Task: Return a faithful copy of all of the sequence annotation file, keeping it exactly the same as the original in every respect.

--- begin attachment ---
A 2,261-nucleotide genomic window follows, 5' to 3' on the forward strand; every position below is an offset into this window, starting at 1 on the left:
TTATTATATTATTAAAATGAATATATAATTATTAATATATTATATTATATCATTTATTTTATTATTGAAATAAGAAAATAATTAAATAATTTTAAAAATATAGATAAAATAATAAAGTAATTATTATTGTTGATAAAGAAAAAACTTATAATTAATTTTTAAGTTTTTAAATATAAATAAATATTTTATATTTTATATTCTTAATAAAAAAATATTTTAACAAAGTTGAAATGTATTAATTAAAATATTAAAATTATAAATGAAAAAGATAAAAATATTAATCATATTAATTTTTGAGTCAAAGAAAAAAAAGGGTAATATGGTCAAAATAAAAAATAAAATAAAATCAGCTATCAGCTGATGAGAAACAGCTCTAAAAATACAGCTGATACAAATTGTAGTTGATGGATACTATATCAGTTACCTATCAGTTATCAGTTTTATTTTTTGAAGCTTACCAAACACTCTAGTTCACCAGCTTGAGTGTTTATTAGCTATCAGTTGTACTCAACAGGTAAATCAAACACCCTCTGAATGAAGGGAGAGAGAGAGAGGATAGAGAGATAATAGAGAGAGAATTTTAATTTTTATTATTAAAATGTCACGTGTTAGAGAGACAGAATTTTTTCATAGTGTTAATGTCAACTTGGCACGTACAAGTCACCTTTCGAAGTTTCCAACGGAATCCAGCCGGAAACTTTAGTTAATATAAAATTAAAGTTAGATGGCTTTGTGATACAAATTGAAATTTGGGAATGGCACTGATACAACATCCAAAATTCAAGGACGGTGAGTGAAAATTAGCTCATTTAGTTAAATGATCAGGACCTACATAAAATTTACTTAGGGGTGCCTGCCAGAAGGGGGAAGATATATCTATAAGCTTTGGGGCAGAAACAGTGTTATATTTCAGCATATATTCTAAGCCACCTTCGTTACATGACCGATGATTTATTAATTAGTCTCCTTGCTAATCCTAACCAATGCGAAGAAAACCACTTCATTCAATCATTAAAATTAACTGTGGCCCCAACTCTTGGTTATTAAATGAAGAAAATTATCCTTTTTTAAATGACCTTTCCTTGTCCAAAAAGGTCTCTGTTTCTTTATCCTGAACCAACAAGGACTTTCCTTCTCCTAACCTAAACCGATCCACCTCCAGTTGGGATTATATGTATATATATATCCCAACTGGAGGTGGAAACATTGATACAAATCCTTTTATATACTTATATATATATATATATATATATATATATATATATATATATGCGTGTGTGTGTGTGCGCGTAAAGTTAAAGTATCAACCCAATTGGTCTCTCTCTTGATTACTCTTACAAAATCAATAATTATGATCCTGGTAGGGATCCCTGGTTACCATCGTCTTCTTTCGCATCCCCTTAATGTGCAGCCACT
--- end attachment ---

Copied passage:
A 2,261-nucleotide genomic window follows, 5' to 3' on the forward strand; every position below is an offset into this window, starting at 1 on the left:
TTATTATATTATTAAAATGAATATATAATTATTAATATATTATATTATATCATTTATTTTATTATTGAAATAAGAAAATAATTAAATAATTTTAAAAATATAGATAAAATAATAAAGTAATTATTATTGTTGATAAAGAAAAAACTTATAATTAATTTTTAAGTTTTTAAATATAAATAAATATTTTATATTTTATATTCTTAATAAAAAAATATTTTAACAAAGTTGAAATGTATTAATTAAAATATTAAAATTATAAATGAAAAAGATAAAAATATTAATCATATTAATTTTTGAGTCAAAGAAAAAAAAGGGTAATATGGTCAAAATAAAAAATAAAATAAAATCAGCTATCAGCTGATGAGAAACAGCTCTAAAAATACAGCTGATACAAATTGTAGTTGATGGATACTATATCAGTTACCTATCAGTTATCAGTTTTATTTTTTGAAGCTTACCAAACACTCTAGTTCACCAGCTTGAGTGTTTATTAGCTATCAGTTGTACTCAACAGGTAAATCAAACACCCTCTGAATGAAGGGAGAGAGAGAGAGGATAGAGAGATAATAGAGAGAGAATTTTAATTTTTATTATTAAAATGTCACGTGTTAGAGAGACAGAATTTTTTCATAGTGTTAATGTCAACTTGGCACGTACAAGTCACCTTTCGAAGTTTCCAACGGAATCCAGCCGGAAACTTTAGTTAATATAAAATTAAAGTTAGATGGCTTTGTGATACAAATTGAAATTTGGGAATGGCACTGATACAACATCCAAAATTCAAGGACGGTGAGTGAAAATTAGCTCATTTAGTTAAATGATCAGGACCTACATAAAATTTACTTAGGGGTGCCTGCCAGAAGGGGGAAGATATATCTATAAGCTTTGGGGCAGAAACAGTGTTATATTTCAGCATATATTCTAAGCCACCTTCGTTACATGACCGATGATTTATTAATTAGTCTCCTTGCTAATCCTAACCAATGCGAAGAAAACCACTTCATTCAATCATTAAAATTAACTGTGGCCCCAACTCTTGGTTATTAAATGAAGAAAATTATCCTTTTTTAAATGACCTTTCCTTGTCCAAAAAGGTCTCTGTTTCTTTATCCTGAACCAACAAGGACTTTCCTTCTCCTAACCTAAACCGATCCACCTCCAGTTGGGATTATATGTATATATATATCCCAACTGGAGGTGGAAACATTGATACAAATCCTTTTATATACTTATATATATATATATATATATATATATATATATATATATATGCGTGTGTGTGTGTGCGCGTAAAGTTAAAGTATCAACCCAATTGGTCTCTCTCTTGATTACTCTTACAAAATCAATAATTATGATCCTGGTAGGGATCCCTGGTTACCATCGTCTTCTTTCGCATCCCCTTAATGTGCAGCCACT